MBA Students Played Key Role in Chaoticom -- First UNH Business SpinoutBy Janet Lathrop
Mary Peterson UNH News Bureau
March 1, 2001
DURHAM, N.H. -- Behind the successful launch last month of the University of New Hampshire's first spinout business, Chaoticom, is a small group of Executive MBA students who spent hundreds of hours brainstorming, writing a business plan and financial forecast to help insure that the university's first commercialization of a technology through private investors would fly.
The students "took the technology and wrapped the business around it," says Jeff Sohl, Whittemore School of Business and Economics decision sciences professor and director of the Center for Venture Research. The technology is a nimble algorithm designed by UNH mathematics associate professor Kevin Short, which uses compression technology to save bandwidth and send data considerably faster and more securely than it is now transmitted. For example, it could be used to send movies over the Internet many times faster than they are now sent.
Sohl and Whittemore School marketing professor Frederick Crane, who were team teaching an Executive M.B.A. course on entrepreneurship and the creation of high growth ventures, heard of the product without a name and decided to bring it to their class last spring.
The future MBAs took it from there, conducting research and proposing strategies for market opportunity, the management team, and the capital structure of a start-up. On the financial side, they forecast the needs of the company from initial formation stages and proof of concept to full-scale development of the venture.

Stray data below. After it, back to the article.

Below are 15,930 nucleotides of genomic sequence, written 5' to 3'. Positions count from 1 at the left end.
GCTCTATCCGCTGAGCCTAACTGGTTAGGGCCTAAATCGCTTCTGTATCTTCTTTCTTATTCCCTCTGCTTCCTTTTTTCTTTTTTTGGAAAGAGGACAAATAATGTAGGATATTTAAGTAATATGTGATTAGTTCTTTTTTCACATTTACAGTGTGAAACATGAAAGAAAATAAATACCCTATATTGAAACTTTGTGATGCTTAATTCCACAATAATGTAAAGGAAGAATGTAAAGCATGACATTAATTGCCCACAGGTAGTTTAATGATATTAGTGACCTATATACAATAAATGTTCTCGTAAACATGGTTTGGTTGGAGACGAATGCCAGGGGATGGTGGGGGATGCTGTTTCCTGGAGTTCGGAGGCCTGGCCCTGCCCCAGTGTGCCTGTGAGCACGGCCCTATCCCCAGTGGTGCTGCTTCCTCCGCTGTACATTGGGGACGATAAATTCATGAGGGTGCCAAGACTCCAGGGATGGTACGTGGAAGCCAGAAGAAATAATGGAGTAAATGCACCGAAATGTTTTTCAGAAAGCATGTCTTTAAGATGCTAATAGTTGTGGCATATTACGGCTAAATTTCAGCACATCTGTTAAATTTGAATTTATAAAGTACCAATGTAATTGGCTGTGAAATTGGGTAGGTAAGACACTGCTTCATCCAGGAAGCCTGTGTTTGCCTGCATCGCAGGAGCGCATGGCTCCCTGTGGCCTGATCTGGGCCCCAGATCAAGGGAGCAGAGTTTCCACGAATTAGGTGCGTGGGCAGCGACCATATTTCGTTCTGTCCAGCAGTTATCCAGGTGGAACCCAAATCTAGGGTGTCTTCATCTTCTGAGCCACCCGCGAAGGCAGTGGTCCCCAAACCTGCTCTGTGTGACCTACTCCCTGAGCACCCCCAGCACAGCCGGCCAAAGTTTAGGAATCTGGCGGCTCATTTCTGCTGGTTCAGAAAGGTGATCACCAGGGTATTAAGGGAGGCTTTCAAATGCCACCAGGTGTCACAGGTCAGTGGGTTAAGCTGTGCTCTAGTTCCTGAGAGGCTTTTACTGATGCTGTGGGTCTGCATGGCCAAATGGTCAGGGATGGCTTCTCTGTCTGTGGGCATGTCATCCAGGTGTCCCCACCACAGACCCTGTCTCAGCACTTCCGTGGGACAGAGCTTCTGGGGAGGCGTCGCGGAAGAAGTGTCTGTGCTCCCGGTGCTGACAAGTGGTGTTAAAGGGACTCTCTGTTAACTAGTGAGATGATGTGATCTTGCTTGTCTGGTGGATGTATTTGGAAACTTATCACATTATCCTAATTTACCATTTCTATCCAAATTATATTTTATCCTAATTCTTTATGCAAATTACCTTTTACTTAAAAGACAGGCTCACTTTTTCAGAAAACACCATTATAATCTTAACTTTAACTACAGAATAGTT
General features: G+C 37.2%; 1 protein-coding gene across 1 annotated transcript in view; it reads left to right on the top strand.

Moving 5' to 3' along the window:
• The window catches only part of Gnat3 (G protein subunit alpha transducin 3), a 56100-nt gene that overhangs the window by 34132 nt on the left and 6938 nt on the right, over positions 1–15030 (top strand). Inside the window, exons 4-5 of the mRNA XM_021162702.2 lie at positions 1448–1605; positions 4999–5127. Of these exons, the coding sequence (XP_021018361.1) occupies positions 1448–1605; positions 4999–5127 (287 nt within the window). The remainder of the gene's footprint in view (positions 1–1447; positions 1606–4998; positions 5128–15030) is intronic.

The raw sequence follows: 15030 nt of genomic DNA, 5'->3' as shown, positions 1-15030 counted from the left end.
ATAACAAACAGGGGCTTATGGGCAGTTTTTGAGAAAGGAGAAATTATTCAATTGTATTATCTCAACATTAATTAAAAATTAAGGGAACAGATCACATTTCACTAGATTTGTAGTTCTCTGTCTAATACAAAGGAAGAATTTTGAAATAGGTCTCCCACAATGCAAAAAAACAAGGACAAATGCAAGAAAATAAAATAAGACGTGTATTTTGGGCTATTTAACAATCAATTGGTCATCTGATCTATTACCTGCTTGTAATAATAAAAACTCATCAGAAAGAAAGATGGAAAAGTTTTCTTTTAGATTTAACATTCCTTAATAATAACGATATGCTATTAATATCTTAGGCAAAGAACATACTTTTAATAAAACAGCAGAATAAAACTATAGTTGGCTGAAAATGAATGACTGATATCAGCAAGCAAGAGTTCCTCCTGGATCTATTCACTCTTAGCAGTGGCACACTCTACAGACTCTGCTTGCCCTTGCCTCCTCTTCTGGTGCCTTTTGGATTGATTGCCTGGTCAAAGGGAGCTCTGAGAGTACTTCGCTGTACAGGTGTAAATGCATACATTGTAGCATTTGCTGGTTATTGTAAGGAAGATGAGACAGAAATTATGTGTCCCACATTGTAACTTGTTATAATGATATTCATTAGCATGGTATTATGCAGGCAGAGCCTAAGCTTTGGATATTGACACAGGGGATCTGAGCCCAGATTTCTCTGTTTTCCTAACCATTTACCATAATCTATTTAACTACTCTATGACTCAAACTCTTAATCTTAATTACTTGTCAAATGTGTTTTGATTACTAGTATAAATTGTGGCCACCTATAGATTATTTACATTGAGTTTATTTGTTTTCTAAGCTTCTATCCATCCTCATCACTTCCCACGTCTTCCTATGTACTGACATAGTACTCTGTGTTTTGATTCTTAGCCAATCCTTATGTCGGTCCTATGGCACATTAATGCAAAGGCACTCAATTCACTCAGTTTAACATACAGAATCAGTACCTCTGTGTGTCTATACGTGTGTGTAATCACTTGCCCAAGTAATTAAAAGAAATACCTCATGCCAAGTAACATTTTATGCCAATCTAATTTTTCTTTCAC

Enthusiastic about the algorithm's marketability, they saw business opportunities in four areas: video compression, audio compression, wireless markets and secure communication. "We knew this idea had potential applications in a hundred different areas, and we had to narrow it down, so we chose telecommunication," says Al Sicard, Internet consultant for MaineToday.com, and a student who participated in the work with team members Ed Miller, John Rusniak and Orena Sturm. "The professors drilled us with questions, as potential investors might, every step of the way."
Last summer, Jeff Sohl formed an advisory board with Bob McCray, a private investor who is founder and president of Valvcon Corporation, and Jeff Pollock, president and CEO of MerchantBanc. They met regularly with UNH Vice President for Research Donald Sundberg, Short and Robert Dalton, director of the university's Office of Intellectual Property Management about how best to secure this equity investment. Having applied for a patent to protect Short's idea, they proceeded to plan the university's first spinout.
Meanwhile, Sohl's MBA students became finalists in the Whittemore School's Paul Holloway business plan competition, and earned a solid "A" in the class for their work on the business incubator project. Sicard says it took hundreds of hours, but the real-life experience was invaluable. "We did research on our own and then met at school for two to three hours sometimes on a weekly basis. We also met on some weekends at the New England Center. We were grateful for e-mail!"
With the plan in hand, Sohl saw potential and invited Short to a meeting of the eCoast Angels group. The new company soon attracted funding from angel investor George McQuilken, a founder of eCoast Angels, as well as Kodiak Venture Partners, a venture capital firm in Concord, Mass. Sohl observes, "The business plan our students wrote raised awareness of potential applications of this technology -- both for UNH people and private investors. It gave them a sense of how this could be commercialized." He reflects that "the Executive M.B.A. students participated in a project that wound up with the creation of an actual advisory board by the university," he adds, "plus the creation of a company in which the university is a major shareholder."
Short agrees: "The students' work helped catalyze the university toward forming a company, as opposed to just licensing technology."